3 THE RESEARCH DESIGN

4.3 Observations

♦ QUESTION #9 Summing up

Every library director was asked to list the keywords which could best summarize the gist of the interview. One had no time to do it; there were therefore three responses.

The table below lists the most popular concepts.

FIGURE 7:DIRECTORS KEYWORDS

Planning, project, vision 3

Definition of spheres of activity 2

Responsibility 2

Realism (objectives versus resources) 2

Here the first entry was not included in the questioning route, but was unanimously considered the top priority. The terms used were slightly different, but they referred to the need perceived by library directors to have a project and a vision of the future. As they all agreed that the project and the vision had to be shared with all the LS staff, the first point in the agenda became the need for strategic communication.

Some directors stressed the requirements for clear job descriptions and for clear subdivisions of responsibilities.

A hot topic was also the correspondence between resources and objectives, that is a call for realism and pragmatism in order to avoid frustration and a sense of failure.

It should be mentioned however that two directors out of four revealed their visionary side, by confessing: “I have a dream!”.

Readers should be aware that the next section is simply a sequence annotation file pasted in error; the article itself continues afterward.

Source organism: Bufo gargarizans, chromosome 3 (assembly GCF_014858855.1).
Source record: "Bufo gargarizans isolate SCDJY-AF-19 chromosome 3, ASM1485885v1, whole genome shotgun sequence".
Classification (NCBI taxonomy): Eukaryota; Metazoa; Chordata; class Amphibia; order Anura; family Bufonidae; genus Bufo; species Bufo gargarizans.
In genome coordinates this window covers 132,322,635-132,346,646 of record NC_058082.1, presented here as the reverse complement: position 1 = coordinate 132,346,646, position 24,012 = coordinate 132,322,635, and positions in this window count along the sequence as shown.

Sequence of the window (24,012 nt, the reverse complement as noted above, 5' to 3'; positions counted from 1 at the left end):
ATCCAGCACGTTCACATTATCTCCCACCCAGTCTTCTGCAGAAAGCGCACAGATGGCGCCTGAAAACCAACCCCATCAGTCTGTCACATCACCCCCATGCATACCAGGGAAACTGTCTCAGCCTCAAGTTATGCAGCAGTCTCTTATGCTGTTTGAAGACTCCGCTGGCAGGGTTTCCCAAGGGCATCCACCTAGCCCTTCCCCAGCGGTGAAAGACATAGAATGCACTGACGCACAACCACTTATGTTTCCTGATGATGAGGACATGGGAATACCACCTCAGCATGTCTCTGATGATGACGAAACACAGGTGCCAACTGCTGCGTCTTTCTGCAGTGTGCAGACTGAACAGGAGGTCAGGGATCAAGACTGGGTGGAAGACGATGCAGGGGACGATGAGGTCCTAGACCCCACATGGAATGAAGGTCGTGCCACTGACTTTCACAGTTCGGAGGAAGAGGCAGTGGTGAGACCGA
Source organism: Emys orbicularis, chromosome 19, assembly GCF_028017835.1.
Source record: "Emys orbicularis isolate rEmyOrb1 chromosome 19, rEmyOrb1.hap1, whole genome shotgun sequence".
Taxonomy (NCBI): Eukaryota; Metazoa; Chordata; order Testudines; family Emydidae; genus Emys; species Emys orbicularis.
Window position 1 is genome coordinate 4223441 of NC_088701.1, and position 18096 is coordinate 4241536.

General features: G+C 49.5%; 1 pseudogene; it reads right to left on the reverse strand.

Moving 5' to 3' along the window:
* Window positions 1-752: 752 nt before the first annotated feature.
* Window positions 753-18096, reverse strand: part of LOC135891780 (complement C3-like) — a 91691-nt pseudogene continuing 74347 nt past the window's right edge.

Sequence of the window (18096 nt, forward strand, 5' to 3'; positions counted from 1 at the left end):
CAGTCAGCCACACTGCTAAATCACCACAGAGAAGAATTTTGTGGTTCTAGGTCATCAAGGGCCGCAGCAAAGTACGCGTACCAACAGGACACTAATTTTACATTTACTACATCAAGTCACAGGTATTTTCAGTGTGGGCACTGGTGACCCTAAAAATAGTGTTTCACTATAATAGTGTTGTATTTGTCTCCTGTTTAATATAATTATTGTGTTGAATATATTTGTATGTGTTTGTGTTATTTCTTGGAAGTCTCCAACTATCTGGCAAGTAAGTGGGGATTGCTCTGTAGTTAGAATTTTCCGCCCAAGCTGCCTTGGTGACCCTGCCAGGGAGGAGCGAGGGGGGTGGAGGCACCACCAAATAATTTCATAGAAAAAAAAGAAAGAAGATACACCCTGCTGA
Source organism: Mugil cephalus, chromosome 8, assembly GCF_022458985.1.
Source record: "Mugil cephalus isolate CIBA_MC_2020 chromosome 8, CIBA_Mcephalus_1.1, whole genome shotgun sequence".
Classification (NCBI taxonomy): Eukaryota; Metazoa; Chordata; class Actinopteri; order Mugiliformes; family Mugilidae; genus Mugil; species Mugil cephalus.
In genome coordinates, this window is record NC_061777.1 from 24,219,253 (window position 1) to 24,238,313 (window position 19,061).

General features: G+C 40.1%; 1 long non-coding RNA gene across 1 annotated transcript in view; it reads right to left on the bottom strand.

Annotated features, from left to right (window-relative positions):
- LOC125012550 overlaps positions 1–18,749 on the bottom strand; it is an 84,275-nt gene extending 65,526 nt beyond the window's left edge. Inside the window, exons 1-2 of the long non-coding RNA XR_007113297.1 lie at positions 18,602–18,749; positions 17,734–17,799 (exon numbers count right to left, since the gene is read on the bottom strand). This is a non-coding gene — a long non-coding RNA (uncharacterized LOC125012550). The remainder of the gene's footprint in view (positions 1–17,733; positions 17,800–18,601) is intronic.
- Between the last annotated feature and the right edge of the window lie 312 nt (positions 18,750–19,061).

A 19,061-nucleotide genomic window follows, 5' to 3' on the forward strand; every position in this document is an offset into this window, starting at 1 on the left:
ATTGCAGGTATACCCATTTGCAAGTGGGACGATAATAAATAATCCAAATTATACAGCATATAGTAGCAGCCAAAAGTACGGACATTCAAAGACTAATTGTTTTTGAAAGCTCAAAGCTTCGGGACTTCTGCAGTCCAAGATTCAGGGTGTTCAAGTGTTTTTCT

also built on subsequent debriefing with the LS coordinator; when such was the case, the sentences were in italic (with no inverted commas, as the original wordings were abridged).

4.3.3. Analysis

The meetings were recorded but not transcribed, as they both lasted five hours and mainly dealt with technicalities. The researcher took notes during and after the sessions. She focused on the interactions of the group and refrained from going into the content, but for the discussions that pertained directly to empowerment (or disempowerment) and communication (or lack of information).

All library directors were invited, along with the LS administrative supervisor, through an informal email (reporting the agenda) sent by the LS coordinator.

The LS steering committee is the only official and regular assembly of the LS. It can be equated to a Department board, as the LS is similar to a Department, being autonomous in expenditure and budgeting.

The LS steering committee has to meet to decide the requests for financing, to vote the budget and the final balance; these are the only compulsory meetings.

It is a political and managerial body which first started as a work group. It also deals with technical and operational issues, as there are no other places where they could be discussed.

The library directors then ought to report relevant decisions and discussions to their staff.

The LS steering committee is usually called every month.

The meetings were held (as usual) in the office of the LS coordinator, around a long table. They both dealt, among other issues, with financing and budgeting.

The place was a little stuffy as there were twelve people inside (plus the researcher). The climate was rather informal, as the participants initially exchanged bits of gossip and chat. A few people arrived late, and the meetings did not begin on time. Participants always took the same seat as if it were a ritual. There was no approval of the minutes of the previous meeting, no secretary (the coordinator acted as chair), no set time for interventions, nor a set finishing time.